It does not matter that abortion remains affordable. Well-meaning anti-choicers often try to “support” women considering abortion by offering them baby clothes, used cribs, and other inexpensive baby items. This gesture obscures the reality that pregnancy is one of the most costly events a woman will ever face. Yet the same people who claim to want to save fetuses at any cost often refuse to support any program that could support women who opt not to abort.
New figures from the Health Care Cost Institute bring the financial perils of an unexpected pregnancy into the fore of the abortion debate.
What Does it Really Cost to Have a Baby?
It’s insulting to think that baby clothes and a few bottles will convince women in dire financial straits to keep their babies. These small items are among the least expensive a pregnant woman will have to buy. No single figure can account for all costs associated with pregnancy and childbirth, especially since health care options and personal preferences vary greatly. But consider the following:
For a woman without insurance, the average cost of prenatal care is around $2,000. This doesn’t take into account ultrasound screenings, care for common complications, and the premium costs a woman can expect to pay for a well-respected provider.
An uncomplicated vaginal birth costs around $10,000, while C-sections can cost $23,000 or more.
Women facing unexpected pregnancies, particularly if they have unsupportive partners, are at a higher risk of postpartum depression and other pregnancy complications. Mental health treatment can cost several hundred dollars a month. Research shows that hiring a doula can prevent common pregnancy complications and reduce the risk of postpartum depression. Yet few poor women can afford this helpful luxury.
The first year of a baby’s life costs around $12,000. After taxes, this figure actually exceeds what a woman working full-time at minimum wage can expect to make each year.
The Rising Costs of Health Care
These expenses, though stunning, don’t reveal the full scale of the problem. Across the nation, health care costs are rising at a rate that far out-paces wages. Worse still, a woman may pay vastly different rates for the same procedure depending upon where she lives. Though the average ultrasound costs $268—roughly the amount a woman working minimum wage can expect to earn in a week—women living in states such as Alaska pay significantly more.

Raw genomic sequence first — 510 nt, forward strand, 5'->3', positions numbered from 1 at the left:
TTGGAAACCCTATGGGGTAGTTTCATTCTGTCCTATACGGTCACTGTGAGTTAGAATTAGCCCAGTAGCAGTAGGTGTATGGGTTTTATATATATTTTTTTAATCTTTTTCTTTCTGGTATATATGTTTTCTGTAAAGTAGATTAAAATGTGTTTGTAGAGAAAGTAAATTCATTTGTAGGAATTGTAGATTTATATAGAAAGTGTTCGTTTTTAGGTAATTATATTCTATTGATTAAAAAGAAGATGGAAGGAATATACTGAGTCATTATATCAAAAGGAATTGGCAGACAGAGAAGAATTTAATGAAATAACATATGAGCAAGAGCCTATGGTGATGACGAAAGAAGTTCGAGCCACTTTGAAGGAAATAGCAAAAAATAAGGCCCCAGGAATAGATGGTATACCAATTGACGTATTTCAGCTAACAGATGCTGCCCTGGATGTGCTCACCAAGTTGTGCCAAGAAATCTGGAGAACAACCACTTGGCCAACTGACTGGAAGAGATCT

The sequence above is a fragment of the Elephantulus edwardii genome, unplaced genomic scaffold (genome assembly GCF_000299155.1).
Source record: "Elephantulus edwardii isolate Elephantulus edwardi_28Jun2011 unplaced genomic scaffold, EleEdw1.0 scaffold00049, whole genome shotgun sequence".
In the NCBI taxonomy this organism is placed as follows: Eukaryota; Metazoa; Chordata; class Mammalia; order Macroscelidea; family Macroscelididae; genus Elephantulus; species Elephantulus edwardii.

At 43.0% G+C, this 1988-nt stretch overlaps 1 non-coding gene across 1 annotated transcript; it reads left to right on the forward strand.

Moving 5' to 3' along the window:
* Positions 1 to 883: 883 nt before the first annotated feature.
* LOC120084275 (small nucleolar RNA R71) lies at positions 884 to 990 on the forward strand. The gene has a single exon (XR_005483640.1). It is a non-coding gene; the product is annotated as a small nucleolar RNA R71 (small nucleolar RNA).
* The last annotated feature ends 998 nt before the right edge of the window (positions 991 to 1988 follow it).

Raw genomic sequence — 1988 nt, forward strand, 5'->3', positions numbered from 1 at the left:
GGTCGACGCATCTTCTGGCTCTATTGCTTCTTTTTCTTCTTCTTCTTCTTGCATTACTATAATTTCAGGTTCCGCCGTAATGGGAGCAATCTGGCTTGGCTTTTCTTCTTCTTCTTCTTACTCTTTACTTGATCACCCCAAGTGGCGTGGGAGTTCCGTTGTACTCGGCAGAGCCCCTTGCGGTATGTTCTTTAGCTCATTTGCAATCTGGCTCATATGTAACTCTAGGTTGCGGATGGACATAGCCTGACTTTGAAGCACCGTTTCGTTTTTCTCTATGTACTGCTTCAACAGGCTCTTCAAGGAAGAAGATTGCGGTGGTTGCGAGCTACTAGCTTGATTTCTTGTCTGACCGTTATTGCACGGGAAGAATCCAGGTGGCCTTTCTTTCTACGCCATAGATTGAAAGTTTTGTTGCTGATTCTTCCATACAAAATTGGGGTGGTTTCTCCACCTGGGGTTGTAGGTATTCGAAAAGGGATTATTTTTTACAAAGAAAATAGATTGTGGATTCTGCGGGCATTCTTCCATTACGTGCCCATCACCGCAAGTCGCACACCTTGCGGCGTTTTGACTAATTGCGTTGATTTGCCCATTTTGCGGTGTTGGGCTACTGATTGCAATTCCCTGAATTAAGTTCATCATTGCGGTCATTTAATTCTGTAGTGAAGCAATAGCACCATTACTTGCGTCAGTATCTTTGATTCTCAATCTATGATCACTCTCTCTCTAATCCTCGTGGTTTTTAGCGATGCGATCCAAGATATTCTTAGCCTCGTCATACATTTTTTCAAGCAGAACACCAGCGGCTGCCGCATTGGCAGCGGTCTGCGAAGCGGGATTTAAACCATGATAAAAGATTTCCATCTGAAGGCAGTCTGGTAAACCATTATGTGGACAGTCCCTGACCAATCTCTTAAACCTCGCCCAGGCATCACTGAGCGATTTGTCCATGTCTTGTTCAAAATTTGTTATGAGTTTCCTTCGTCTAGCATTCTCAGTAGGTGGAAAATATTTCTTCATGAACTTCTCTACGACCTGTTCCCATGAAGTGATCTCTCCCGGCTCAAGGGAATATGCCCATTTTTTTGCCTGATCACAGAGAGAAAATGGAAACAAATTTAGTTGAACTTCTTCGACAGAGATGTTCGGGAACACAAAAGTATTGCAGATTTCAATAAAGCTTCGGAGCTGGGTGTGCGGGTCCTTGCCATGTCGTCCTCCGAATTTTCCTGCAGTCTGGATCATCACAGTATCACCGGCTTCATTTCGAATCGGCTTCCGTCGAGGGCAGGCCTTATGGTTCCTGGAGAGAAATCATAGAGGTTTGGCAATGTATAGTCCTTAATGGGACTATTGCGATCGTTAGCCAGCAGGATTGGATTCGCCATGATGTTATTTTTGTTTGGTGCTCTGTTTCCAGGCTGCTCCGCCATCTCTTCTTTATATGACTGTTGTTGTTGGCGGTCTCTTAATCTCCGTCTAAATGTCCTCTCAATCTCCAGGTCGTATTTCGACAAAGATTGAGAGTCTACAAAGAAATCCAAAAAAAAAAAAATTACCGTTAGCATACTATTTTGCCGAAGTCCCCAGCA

Women do not typically choose where they live, and for women facing financial problems, moving is rarely an option. When medical costs are rising so quickly that something as seemingly inconsequential as where a woman lives could push her to an abortion, something is wrong.
Abortion as a Financial Necessity
In the minds of anti-choicers, women who seek abortions are monsters who hate their babies. They get abortions for the fun of it, with little to no thought of the consequences. Abortion, to them, is a mystery; women’s reasons don’t make sense. Abortion must be caused by Satan.
Back here in reality, Satan has nothing to do with it. Women overwhelmingly seek abortions for financial reasons. And abortion continues to be a good deal. The average cost of an abortion is just $470—a small increase from the $175 women could expect to pay in the 1970s.
On some level, anti-choicers know this. Rather than making motherhood and health care affordable, though, they’ve responded by trying to drive up the costs of abortion. Requiring doctors to have hospital privileges, long waiting periods, and ultrasound requirements all increase the cost of abortion. These costs pale in comparison to the toll of motherhood, so women will likely continue to seek abortions. And Republican lawmakers will continue to attempt to penalize the poorest, most vulnerable women for doing so.
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